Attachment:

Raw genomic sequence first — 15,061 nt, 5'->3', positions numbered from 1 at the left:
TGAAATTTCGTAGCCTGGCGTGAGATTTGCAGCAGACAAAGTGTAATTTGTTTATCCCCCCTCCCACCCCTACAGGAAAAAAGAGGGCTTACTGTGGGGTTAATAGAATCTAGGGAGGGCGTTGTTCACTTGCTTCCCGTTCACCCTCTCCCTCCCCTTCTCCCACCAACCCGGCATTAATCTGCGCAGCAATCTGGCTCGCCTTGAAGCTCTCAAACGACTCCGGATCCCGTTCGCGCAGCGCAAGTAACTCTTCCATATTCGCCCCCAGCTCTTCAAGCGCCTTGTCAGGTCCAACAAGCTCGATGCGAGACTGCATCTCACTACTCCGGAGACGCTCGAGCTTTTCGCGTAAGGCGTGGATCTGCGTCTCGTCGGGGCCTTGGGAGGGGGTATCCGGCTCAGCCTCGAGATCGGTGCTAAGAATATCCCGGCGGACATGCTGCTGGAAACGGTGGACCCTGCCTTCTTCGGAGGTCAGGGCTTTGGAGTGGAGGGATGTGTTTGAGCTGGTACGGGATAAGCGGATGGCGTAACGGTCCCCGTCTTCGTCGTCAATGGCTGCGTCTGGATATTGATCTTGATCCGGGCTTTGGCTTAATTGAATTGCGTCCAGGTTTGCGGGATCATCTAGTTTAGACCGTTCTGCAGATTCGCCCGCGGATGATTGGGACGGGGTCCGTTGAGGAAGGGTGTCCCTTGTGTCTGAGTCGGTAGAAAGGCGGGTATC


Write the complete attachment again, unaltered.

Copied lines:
Raw genomic sequence first — 15,061 nt, 5'->3', positions numbered from 1 at the left:
TGAAATTTCGTAGCCTGGCGTGAGATTTGCAGCAGACAAAGTGTAATTTGTTTATCCCCCCTCCCACCCCTACAGGAAAAAAGAGGGCTTACTGTGGGGTTAATAGAATCTAGGGAGGGCGTTGTTCACTTGCTTCCCGTTCACCCTCTCCCTCCCCTTCTCCCACCAACCCGGCATTAATCTGCGCAGCAATCTGGCTCGCCTTGAAGCTCTCAAACGACTCCGGATCCCGTTCGCGCAGCGCAAGTAACTCTTCCATATTCGCCCCCAGCTCTTCAAGCGCCTTGTCAGGTCCAACAAGCTCGATGCGAGACTGCATCTCACTACTCCGGAGACGCTCGAGCTTTTCGCGTAAGGCGTGGATCTGCGTCTCGTCGGGGCCTTGGGAGGGGGTATCCGGCTCAGCCTCGAGATCGGTGCTAAGAATATCCCGGCGGACATGCTGCTGGAAACGGTGGACCCTGCCTTCTTCGGAGGTCAGGGCTTTGGAGTGGAGGGATGTGTTTGAGCTGGTACGGGATAAGCGGATGGCGTAACGGTCCCCGTCTTCGTCGTCAATGGCTGCGTCTGGATATTGATCTTGATCCGGGCTTTGGCTTAATTGAATTGCGTCCAGGTTTGCGGGATCATCTAGTTTAGACCGTTCTGCAGATTCGCCCGCGGATGATTGGGACGGGGTCCGTTGAGGAAGGGTGTCCCTTGTGTCTGAGTCGGTAGAAAGGCGGGTATC